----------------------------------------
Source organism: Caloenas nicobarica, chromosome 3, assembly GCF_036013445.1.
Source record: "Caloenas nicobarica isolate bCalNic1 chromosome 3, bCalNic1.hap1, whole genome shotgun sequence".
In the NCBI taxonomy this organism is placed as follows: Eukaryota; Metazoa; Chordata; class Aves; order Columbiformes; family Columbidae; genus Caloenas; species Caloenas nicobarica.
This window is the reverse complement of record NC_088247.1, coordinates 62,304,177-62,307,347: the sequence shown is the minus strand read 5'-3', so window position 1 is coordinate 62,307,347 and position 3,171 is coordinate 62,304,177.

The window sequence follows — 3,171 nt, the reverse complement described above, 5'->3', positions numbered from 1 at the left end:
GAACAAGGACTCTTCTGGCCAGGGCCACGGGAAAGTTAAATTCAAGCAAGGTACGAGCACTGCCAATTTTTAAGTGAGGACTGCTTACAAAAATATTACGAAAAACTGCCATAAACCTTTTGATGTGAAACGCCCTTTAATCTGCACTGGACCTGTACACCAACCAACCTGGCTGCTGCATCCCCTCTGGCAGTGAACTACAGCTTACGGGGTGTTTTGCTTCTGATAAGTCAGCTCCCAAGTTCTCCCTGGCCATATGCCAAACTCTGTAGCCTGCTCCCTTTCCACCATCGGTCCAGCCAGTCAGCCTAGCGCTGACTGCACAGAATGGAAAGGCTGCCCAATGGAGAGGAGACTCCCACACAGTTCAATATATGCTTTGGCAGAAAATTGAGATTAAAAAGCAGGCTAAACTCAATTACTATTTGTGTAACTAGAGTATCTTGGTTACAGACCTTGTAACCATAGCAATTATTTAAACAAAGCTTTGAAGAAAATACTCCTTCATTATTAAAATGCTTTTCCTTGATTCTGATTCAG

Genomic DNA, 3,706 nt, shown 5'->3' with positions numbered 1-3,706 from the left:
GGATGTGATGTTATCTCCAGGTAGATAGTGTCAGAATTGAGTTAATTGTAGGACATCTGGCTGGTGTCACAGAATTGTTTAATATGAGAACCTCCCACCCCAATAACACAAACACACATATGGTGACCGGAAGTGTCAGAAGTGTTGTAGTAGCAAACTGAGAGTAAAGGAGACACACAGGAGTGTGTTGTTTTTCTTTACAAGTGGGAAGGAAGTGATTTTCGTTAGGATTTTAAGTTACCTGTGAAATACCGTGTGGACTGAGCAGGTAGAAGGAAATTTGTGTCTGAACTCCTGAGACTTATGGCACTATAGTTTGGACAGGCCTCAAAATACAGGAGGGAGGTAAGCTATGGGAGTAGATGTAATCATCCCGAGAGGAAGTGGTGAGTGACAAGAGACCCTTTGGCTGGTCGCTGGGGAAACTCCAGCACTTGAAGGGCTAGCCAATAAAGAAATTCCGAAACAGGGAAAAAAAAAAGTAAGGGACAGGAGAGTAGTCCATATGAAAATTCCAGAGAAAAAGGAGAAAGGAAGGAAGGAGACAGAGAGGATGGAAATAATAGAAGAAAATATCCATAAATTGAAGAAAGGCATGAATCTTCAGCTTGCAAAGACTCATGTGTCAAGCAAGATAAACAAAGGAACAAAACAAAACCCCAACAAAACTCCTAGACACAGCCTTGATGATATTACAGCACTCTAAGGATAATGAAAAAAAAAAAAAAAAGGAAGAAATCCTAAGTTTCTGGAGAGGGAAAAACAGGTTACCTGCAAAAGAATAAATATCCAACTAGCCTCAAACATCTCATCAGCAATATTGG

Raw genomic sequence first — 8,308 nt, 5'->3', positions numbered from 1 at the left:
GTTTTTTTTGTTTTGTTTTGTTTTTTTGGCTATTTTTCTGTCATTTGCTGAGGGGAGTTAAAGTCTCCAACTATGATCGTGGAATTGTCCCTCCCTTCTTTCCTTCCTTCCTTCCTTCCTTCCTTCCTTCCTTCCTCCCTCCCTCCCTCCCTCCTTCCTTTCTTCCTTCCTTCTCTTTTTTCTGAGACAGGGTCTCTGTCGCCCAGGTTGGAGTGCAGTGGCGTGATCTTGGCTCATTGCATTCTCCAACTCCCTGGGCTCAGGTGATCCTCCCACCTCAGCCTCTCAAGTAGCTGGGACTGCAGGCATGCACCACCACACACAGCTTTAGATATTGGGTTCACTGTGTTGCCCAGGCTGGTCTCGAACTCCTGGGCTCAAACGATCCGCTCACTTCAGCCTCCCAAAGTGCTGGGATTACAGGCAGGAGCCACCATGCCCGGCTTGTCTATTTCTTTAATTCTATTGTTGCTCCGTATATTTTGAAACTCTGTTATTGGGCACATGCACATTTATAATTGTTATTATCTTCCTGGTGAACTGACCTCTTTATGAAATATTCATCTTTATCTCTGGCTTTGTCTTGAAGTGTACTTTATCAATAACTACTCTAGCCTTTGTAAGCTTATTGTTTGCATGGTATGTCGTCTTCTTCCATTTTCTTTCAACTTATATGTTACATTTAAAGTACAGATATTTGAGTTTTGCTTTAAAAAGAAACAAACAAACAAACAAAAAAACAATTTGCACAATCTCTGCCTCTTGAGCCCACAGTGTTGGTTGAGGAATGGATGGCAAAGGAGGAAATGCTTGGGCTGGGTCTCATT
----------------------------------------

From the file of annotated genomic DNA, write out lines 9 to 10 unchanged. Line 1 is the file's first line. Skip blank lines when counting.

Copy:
Raw genomic sequence first — 8,308 nt, 5'->3', positions numbered from 1 at the left:
GTTTTTTTTGTTTTGTTTTGTTTTTTTGGCTATTTTTCTGTCATTTGCTGAGGGGAGTTAAAGTCTCCAACTATGATCGTGGAATTGTCCCTCCCTTCTTTCCTTCCTTCCTTCCTTCCTTCCTTCCTTCCTTCCTCCCTCCCTCCCTCCCTCCTTCCTTTCTTCCTTCCTTCTCTTTTTTCTGAGACAGGGTCTCTGTCGCCCAGGTTGGAGTGCAGTGGCGTGATCTTGGCTCATTGCATTCTCCAACTCCCTGGGCTCAGGTGATCCTCCCACCTCAGCCTCTCAAGTAGCTGGGACTGCAGGCATGCACCACCACACACAGCTTTAGATATTGGGTTCACTGTGTTGCCCAGGCTGGTCTCGAACTCCTGGGCTCAAACGATCCGCTCACTTCAGCCTCCCAAAGTGCTGGGATTACAGGCAGGAGCCACCATGCCCGGCTTGTCTATTTCTTTAATTCTATTGTTGCTCCGTATATTTTGAAACTCTGTTATTGGGCACATGCACATTTATAATTGTTATTATCTTCCTGGTGAACTGACCTCTTTATGAAATATTCATCTTTATCTCTGGCTTTGTCTTGAAGTGTACTTTATCAATAACTACTCTAGCCTTTGTAAGCTTATTGTTTGCATGGTATGTCGTCTTCTTCCATTTTCTTTCAACTTATATGTTACATTTAAAGTACAGATATTTGAGTTTTGCTTTAAAAAGAAACAAACAAACAAACAAAAAAACAATTTGCACAATCTCTGCCTCTTGAGCCCACAGTGTTGGTTGAGGAATGGATGGCAAAGGAGGAAATGCTTGGGCTGGGTCTCATT